MARINE BARRACKS WASHINGTON ANNEX, D.C. --
“The President’s Own” Chamber Music Series will present a concert at 2 p.m., Sunday, Feb. 18, featuring all percussion ensembles and two world premières composed by percussionists in the Marine Band. The concert will take place in John Philip Sousa Band Hall at the Marine Barracks Annex in southeast Washington, D.C., and is free and open to the public. There is free parking under the overpass on 7th Street, across from the Annex. The concert will also stream live on the Marine Band’s website www.marineband.marines.mil and YouTube channel youtube.com/usmarineband.
The program will begin with the two premières: Gunnery Sgt. Jonathan Bisesi’s “Tradition” and Master Sgt. Glenn Paulson’s Time to Go. “Tradition” is a work scored for three rope tension field drums with snares and one rope tension bass drum and it pays homage to military percussion music of the past. Military percussionists were used to spread orders on the battlefield and those same “calls” are used in many ceremonial functions today. Many percussionists have taken the “calls” and embellished them with percussive patterns. “The virtuosity that has resulted from this creative endeavor by many different percussionists over the last century was the sole source of inspiration for me to compose my own work in this genre,” Bisesi said. “It is my intent that even though at times the performers are playing music that is considerably more complex than the musical demands of past centuries, the underlying focus never shifts from the original calls and cadences that have made this genre an important part of the history and pedagogy of percussionists.”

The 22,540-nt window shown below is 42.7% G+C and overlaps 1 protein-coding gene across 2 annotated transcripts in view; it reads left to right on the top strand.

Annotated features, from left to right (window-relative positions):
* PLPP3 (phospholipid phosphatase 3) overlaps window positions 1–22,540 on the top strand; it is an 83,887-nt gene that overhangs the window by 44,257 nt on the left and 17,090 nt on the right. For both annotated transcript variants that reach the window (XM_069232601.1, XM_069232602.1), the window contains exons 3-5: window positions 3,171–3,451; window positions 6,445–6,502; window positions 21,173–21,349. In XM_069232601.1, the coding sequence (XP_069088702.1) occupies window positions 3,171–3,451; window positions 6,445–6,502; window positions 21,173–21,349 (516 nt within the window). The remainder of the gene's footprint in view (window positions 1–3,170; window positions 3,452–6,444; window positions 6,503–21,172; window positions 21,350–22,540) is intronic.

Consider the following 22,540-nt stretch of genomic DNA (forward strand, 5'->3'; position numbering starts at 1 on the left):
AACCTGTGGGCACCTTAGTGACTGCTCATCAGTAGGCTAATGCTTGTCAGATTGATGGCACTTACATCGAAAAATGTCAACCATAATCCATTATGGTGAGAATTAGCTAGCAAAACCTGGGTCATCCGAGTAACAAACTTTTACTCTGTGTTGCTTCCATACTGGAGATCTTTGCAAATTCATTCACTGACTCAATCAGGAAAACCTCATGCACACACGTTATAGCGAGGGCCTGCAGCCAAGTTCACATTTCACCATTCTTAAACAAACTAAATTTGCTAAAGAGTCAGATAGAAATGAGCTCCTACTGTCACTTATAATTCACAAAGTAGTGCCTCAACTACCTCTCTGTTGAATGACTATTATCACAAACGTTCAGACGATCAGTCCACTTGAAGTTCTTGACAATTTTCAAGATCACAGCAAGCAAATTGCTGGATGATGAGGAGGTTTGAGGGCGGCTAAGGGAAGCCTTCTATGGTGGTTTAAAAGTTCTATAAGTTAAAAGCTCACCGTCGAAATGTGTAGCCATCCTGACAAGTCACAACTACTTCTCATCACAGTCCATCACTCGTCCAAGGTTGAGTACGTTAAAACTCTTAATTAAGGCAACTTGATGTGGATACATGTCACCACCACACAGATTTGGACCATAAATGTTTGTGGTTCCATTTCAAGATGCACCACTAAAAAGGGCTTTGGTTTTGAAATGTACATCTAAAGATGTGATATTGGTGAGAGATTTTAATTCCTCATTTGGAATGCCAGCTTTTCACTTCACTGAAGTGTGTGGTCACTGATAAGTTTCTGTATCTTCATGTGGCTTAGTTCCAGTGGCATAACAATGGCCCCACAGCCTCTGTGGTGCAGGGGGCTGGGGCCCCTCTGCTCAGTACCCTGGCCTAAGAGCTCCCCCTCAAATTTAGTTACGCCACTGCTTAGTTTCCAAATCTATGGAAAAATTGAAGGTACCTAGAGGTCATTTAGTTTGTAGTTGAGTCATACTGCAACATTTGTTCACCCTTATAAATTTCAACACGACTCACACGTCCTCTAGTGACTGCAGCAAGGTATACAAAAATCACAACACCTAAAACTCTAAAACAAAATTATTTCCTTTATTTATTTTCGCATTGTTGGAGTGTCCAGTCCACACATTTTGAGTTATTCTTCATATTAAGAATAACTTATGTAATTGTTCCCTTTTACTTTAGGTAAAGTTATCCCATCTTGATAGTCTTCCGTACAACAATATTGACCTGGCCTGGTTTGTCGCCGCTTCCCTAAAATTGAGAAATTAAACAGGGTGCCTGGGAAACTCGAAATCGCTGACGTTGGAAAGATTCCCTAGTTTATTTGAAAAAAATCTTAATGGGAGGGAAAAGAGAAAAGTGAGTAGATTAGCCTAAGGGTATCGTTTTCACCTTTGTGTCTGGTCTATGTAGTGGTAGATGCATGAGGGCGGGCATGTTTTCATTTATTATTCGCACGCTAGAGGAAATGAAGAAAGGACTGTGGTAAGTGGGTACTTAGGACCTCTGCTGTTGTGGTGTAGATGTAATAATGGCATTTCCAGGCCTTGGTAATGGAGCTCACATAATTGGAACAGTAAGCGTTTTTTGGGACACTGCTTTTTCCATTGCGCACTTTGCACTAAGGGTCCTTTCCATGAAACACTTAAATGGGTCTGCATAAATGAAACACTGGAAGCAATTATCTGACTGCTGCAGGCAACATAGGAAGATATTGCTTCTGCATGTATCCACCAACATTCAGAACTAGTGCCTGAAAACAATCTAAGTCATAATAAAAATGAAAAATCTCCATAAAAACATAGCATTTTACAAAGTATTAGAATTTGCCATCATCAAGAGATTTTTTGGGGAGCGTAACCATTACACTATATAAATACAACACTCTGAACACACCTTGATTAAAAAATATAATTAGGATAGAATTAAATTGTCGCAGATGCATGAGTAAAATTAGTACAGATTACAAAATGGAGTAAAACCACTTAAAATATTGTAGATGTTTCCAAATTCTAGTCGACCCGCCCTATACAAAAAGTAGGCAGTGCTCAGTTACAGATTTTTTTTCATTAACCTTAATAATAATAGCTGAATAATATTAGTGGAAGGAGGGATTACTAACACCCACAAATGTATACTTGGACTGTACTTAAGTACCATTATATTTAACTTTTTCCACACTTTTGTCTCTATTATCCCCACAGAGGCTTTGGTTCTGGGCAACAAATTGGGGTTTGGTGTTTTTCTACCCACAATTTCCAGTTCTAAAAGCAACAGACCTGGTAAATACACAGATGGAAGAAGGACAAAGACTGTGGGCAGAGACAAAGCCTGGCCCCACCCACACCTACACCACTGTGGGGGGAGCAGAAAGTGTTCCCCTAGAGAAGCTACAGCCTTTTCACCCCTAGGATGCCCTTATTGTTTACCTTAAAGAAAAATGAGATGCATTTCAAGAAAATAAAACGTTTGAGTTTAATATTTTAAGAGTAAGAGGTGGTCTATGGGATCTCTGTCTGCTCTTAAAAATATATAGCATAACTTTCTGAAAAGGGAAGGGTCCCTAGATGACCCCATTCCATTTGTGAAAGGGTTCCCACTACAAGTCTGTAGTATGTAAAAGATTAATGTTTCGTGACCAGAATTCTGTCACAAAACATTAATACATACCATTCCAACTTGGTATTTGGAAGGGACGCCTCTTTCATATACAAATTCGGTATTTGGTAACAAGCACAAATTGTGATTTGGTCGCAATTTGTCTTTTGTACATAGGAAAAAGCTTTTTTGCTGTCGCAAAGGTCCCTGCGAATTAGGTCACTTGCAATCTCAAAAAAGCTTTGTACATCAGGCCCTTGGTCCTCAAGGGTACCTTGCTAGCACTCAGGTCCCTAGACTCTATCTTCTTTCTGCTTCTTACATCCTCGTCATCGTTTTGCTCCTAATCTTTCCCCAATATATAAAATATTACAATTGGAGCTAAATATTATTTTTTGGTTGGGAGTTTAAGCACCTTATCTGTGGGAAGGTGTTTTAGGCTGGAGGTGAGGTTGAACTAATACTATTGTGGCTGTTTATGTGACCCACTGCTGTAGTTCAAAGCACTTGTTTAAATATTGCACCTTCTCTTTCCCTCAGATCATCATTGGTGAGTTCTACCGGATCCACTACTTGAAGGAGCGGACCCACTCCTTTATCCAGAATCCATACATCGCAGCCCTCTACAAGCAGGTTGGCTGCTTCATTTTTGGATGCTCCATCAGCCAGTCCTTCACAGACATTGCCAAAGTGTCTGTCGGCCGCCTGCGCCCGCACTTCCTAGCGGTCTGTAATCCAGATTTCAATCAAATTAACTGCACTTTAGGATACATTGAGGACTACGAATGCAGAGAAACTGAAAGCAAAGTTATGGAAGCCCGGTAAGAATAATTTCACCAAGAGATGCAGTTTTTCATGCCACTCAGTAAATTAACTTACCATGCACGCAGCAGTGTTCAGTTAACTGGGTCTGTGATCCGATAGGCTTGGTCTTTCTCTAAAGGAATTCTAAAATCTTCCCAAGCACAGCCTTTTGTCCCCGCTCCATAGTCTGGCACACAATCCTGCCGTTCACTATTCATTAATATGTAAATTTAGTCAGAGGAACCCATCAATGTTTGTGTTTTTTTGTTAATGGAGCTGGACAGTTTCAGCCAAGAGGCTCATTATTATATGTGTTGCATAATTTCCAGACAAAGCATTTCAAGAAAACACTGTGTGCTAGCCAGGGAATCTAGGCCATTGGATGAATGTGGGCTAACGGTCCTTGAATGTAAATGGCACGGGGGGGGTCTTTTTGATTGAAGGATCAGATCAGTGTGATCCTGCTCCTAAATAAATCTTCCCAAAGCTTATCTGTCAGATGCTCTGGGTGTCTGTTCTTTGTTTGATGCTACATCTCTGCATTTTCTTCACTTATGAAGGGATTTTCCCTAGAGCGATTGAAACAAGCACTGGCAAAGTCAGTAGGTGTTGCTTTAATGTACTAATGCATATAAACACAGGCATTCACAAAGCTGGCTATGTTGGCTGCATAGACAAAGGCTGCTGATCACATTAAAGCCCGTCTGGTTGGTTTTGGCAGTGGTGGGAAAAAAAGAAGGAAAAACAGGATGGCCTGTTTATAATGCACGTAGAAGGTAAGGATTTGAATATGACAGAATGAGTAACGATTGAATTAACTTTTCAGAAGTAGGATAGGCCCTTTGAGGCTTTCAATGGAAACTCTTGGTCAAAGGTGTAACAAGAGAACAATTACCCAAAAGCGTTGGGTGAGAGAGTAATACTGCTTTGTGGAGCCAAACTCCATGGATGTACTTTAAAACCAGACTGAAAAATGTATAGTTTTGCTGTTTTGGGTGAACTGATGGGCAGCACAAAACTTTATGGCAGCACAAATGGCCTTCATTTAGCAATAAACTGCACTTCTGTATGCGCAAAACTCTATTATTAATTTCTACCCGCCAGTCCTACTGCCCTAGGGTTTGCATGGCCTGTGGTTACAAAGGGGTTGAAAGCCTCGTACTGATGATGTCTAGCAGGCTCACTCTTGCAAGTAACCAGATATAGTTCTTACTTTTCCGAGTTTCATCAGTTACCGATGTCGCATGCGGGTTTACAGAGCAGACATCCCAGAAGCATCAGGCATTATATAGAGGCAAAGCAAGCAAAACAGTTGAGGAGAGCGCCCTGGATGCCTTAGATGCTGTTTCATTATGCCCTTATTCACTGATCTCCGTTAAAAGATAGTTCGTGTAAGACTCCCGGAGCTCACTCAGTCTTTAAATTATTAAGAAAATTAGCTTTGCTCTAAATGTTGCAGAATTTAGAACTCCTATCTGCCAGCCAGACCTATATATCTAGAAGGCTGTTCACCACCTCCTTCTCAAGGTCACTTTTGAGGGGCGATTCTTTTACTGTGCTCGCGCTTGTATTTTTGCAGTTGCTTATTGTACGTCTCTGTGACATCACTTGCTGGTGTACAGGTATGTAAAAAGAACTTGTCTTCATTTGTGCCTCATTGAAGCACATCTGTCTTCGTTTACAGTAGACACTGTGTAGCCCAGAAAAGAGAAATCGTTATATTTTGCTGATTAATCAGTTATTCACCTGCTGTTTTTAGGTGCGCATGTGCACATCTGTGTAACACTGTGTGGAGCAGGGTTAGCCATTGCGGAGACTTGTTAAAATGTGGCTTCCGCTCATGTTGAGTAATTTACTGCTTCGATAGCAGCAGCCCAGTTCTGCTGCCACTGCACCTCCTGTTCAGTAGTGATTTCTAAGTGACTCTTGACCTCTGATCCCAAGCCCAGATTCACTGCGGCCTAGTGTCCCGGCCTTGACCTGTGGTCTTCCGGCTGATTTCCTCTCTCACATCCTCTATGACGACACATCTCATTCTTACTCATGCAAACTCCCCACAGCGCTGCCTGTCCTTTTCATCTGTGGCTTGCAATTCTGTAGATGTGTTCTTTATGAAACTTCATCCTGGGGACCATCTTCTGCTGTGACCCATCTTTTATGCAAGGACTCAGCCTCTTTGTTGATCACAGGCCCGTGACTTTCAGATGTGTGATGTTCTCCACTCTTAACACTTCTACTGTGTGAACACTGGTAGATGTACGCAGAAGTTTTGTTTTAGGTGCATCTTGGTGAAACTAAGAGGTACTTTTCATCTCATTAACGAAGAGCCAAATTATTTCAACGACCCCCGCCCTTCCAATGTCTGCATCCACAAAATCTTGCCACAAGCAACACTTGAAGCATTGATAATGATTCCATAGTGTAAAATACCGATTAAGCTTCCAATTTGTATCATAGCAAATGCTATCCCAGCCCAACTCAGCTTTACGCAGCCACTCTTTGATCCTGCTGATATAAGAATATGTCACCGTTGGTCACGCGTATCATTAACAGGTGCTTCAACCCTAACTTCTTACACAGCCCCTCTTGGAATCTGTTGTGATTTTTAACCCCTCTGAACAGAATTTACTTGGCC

Paulson’s Time to Go is the fifth piece in a series composed with the experimentation of using modern train sounds. “In Time To Go, each instrument has rhythmic and melodic motives including the recorded train sounds, which make use of motives to create different moods,” Paulson explains. “The train sounds become interwoven with the different percussion parts, creating new sonorities. ... The motive expands, splits apart, and then disintegrates into a single note that shifts between the xylophone and vibraphone. Although it is only a single note it ultimately has that last word.”
The concert will continue with Rüdiger Pawasser’s sculpture in wood featuring a marimba quartet performing a variety of jazz harmonies, rhythms, and melodies, followed by John Cage’s First Construction (In Metal) and Andrew Beall’s Deliverance. Cage’s unique work makes use of many “found instruments,” unlikely items that might be found on the side of the road or in a junk yard such as thunder sheets, brake drums, and metal pipes.
The concert will conclude with Tom Nazziola’s Cat and Mouse, a work for vibraphone, marimba, and udu and features the mallet instruments “chasing” each other; and Lou Harrison’s Concerto for Violin and Percussion Orchestra, featuring violin soloist Staff Sgt. Christopher Franke. The three-movement work also incorporates several “found instruments” that draw heavily on non-Western sounds, especially those of the Gamelan ensembles of Java and Bali. The result is music of such exotic beauty that it transports the listener to distant places and invokes ancient, spiritual cultures.
Complete program and notes
Directions and parking